Male & Female Footballers In Norway Will Now Be Paid Exactly The Same Amount
In a move that will dramatically increase the amount paid to many of the country's female athletes, male and female international soccer players will soon earn equal pay in Norway. According to various reports, Norway's football association will almost double the amount it pays to its female national team, setting an equal amount of earnings for both teams. As a result, women who represent the country in international matches will be able to better focus on their sport.
The Norweigan football association will increase its renumeration pot — the amount of money collectively paid to the team — for its women's team from 3.1 million krone (almost $379,000) to 6 million krone (almost $751,000). To make the adjustment possible, the men's team will contribute its earnings from commercial appearances. Players' union leader Joachim Walltin reportedly celebrated the salary adjustment as the first of its kind.
"Norway is a country where equal standing is very important for us, so I think it is good for the country and for the sport," Walltin said. One reason it will be good for the sport? The increase in pay could legitimize women's soccer as a valuable commitment. "For the girls, it will certainly make a difference. Some of them are actually working and studying, as well as playing football, and it's hard to improve then," Walltin continued.
The news was widely celebrated on social media, as the debate over equal pay in athletics has taken hold in many countries around the world. Noting the gesture taken by her male counterparts, Caroline Graham Hansen, a member of Norway's women's national team, shared a photo of the men's team on Instagram with a grateful caption.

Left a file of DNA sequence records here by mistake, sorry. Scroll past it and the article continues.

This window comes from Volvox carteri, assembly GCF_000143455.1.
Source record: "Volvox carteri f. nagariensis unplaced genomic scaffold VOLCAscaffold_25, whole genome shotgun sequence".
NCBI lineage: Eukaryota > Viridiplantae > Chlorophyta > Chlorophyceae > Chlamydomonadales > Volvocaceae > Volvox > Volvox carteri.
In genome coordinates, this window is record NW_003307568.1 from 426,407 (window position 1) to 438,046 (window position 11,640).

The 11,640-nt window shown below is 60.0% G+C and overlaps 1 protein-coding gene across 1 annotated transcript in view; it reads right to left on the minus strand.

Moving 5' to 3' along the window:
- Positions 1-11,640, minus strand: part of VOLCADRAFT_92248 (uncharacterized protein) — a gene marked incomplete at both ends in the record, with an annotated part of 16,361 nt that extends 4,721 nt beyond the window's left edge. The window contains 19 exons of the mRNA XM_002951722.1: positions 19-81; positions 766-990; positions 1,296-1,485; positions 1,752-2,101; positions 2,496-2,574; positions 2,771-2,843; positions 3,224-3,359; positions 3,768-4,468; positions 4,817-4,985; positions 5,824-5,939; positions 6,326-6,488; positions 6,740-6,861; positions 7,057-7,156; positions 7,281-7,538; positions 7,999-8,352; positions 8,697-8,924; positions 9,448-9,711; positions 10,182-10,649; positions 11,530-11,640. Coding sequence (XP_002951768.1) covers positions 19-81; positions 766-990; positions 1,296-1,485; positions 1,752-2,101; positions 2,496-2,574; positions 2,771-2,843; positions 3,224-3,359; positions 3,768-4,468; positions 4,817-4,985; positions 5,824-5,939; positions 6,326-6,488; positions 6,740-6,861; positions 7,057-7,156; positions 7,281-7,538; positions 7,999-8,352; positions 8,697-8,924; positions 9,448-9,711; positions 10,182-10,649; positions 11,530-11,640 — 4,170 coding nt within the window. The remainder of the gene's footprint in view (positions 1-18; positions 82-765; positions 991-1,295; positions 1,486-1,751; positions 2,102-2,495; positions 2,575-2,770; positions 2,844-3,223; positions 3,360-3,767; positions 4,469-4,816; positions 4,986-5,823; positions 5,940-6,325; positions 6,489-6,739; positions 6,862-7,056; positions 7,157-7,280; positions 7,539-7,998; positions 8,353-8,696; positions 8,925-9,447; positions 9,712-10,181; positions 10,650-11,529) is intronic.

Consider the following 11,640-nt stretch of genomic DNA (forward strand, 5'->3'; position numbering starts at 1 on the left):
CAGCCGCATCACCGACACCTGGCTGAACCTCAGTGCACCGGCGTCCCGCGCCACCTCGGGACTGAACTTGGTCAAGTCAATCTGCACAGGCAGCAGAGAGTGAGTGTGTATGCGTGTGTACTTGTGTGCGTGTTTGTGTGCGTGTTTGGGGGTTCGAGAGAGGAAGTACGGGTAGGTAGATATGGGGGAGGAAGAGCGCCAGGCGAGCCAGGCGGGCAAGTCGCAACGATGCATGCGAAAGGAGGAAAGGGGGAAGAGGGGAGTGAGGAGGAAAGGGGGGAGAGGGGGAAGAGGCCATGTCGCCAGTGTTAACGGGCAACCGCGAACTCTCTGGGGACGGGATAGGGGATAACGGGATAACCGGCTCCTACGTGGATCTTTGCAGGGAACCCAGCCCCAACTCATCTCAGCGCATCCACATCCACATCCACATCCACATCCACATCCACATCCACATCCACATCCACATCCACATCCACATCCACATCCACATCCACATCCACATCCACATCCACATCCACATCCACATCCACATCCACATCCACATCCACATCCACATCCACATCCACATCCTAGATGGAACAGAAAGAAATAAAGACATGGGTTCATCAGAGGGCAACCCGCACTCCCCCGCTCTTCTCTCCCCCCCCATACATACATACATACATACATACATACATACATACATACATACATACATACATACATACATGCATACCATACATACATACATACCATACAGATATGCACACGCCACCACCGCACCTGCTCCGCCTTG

In the U.S., Norway's revolutionary decision to pay its male and female national teams equally may renew the debate over equal pay for American teams. In 2016, members of the U.S. women's national soccer team filed a complaint with the Equal Employment Opportunity Commission to allege wage discrimination based on their gender. In the complaint, the women's national team players alleged that they were paid 40 percent less than their male counterparts, despite the team's undeniable success on the international stage.
In April, the team signed a new contract with the U.S. soccer federation that gave players a 30 percent raise in base pay and additional bonuses for individual games. According to Slate, the agreement did not go as far as equal pay, but it did vastly increase the opportunity for earnings. Depending on the team's performance, some players reportedly could make more than $300,000 a year under the new agreement.
The U.S. isn't the only country that could take a note from Norway's equal pay distribution. Last month, the Denmark women's soccer team went on strike over a pay dispute. There, the men's team offered to contribute to the women's salaries, but it doesn't appear that the Danish soccer organization has reached a new agreement. Countries around the world continue to face the issue of equal pay in sports and otherwise, but Norway's decision to level the playing field is a step in the right direction.